Lady Philomena Plott came into the kitchen with the post.

Lord Ulysses folded his paper neatly along its creases and laid it aside.  “Anything good?” he said, tweaking an errant crumb from his moustache.

Philomena flicked through the envelopes.  “Bill, bill, ooh, the new Thompson and Morgan catalogue, yummy, no I’ll save it for later…one for you, one for me…this feels like a cheque, good…”

Ulysses watched with quiet amusement as his wife flittered through the post.  He stacked his share into a pile, whisked his paperknife through the seams with practiced precision, and had divided everything into Read, Recycle, File, and Rubbish while Philomena was still reading her first letter.

“Hmm,” she said. “I’ve been asked to contribute to an anthology.”


“Yes…” she said.  “Yes, well, it’s good money.  And they’re well known. It would be a bit of a coup.”

“Splendid,” he said.  “Good for you.  More tea?”

“Mmm,” she said, frowning at the letter.

Ulysses smiled to himself.  Already working on an idea, no doubt.


Three days later, he was concerned.  Philomena wasn’t herself.  Sporadic bursts of typing, followed by long silences and intermittent muffled swearing came from her study.  The smell of her favourite essential oils permeated the hallway and when she left her door open he noticed there had been an outbreak of talismans, totems, crystals and other paraphernalia around her desk.  She disappeared frequently into the garden, weeding with a ferocity unusual even for her; and when the garden was stripped of every available weed, she filled in seed catalogue order forms.

Lord Plott found one of these lying on the kitchen sideboard one morning as he wandered down in search of tea.  Philomena came down a moment later.  He waved the form at her.  “Jerusalem artichokes, Philly?”

“Oh, yes, those.  Well, I thought it might be worth a try.    After all we don’t have any.”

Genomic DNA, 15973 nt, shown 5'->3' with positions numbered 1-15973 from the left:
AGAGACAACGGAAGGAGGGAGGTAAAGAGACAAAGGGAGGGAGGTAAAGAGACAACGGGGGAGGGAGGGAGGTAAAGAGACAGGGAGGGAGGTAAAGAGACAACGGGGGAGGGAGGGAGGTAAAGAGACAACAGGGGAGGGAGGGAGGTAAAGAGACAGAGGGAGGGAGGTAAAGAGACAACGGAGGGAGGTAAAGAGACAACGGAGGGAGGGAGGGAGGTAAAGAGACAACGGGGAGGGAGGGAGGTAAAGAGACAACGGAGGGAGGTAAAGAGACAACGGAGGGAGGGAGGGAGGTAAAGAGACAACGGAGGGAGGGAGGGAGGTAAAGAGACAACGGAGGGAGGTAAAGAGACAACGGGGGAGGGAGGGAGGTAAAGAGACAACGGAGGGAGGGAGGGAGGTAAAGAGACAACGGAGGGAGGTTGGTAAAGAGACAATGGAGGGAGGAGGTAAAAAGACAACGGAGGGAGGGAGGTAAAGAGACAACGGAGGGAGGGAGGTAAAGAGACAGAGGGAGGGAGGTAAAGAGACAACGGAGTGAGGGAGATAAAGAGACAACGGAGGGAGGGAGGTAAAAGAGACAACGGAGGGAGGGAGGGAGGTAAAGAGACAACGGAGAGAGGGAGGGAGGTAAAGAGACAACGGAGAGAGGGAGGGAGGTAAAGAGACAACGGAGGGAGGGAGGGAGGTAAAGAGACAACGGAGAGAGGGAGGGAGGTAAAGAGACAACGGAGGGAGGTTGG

“We don’t have any because neither of us can stand the bloody things, Philomena.  Remember?  Gave us both godawful wind and even after we thought we’d dug them all out they grew like weeds, took us three years to see the last of them off.  Are you feeling all right?”

“Oh, I suppose,” she said, sighing.  “No, actually.  This story’s giving me trouble.”

“Thought so.  Want to chat?”  He handed her a mug of steaming brick-red tea.

Philomena wrapped her fingers gratefully around the mug.  “Well, it’s just not coming,” she said.  “I’ve tried three different beginnings, and none of them feel right.”

“What was this one for?”

“That anthology.”

“Oh, yes, what was the title again?  I don’t think you told me.”

“Criminal Damage.  It’s contemporary crime.”

“But…” Ulysses paused, a man entering territory that might, just possibly, be mined.  “New direction for you, old girl!” he said, watching her over the rim of his mug.  “Excellent stuff.  Flexing some new writing muscles, eh?”  Internally, he winced at the clumsiness of the metaphor.  Philomena didn’t seem to notice.

“Yes, I’m sure you’re right,” she said.  “Well, back to it, then.” But she remained leaning against the counter, staring mournfully into her tea.


“Yes, dear?”

“Give it a week.”

“Yes, dear.”


One afternoon some days later, Ulysses passed his wife’s study.  Her fingers blurred over the keyboard; the essential oil burner remained unlit, half the talismans had been put away.  She looked up and beamed.  “Tea?”

“Tea,” he confirmed.  “You sound busy.”

“Oh, yes.”  She bounded out of her seat and patted his head.

“So,” he said as they sipped, looking out at the garden where the first daffodils quivered, buds still tightly wrapped against the February winds. “What are you working on?”

“Oh, just an email.”

“An email?”  Damn, he thought she’d got over her block.

“Yes,” she beamed.  “I wrote back to those lovely people at Criminal Damage and said I was too busy and could they find someone else for their anthology.”


“I can’t do contemporary crime, Lissy darling, I hate it, all that misery and no magic, it’s just not me.”

“Well, I wasn’t going to say…”

She grinned at him.  “I know you weren’t.  The thing is one should try new things, but if you already know you hate doing something, what’s the point?  It would be like growing…”

“Jerusalem artichokes?”

“Oh, yes.  Or, well, what if you hated roses, but you grew them because you thought you should?  All that time and trouble and wasted feed…”

“You’d still have roses, though,” Ulysses pointed out, with inexorable logic.

“I don’t think they’d do very well.  Love shows, Lissy darling.  Passion shows.  If you haven’t got it for what you’re doing, you shouldn’t be doing it.  Because lack of it shows, too.  Even if I’d managed to come up with something, it wouldn’t have been a very good story.”

“No passion,” he said.

“No.”  She put her mug down.  “Speaking of which…” she took hold of his cravat, and started moving towards the stairs.

Ulysses Plott went to his fate, smiling beneath his moustache.

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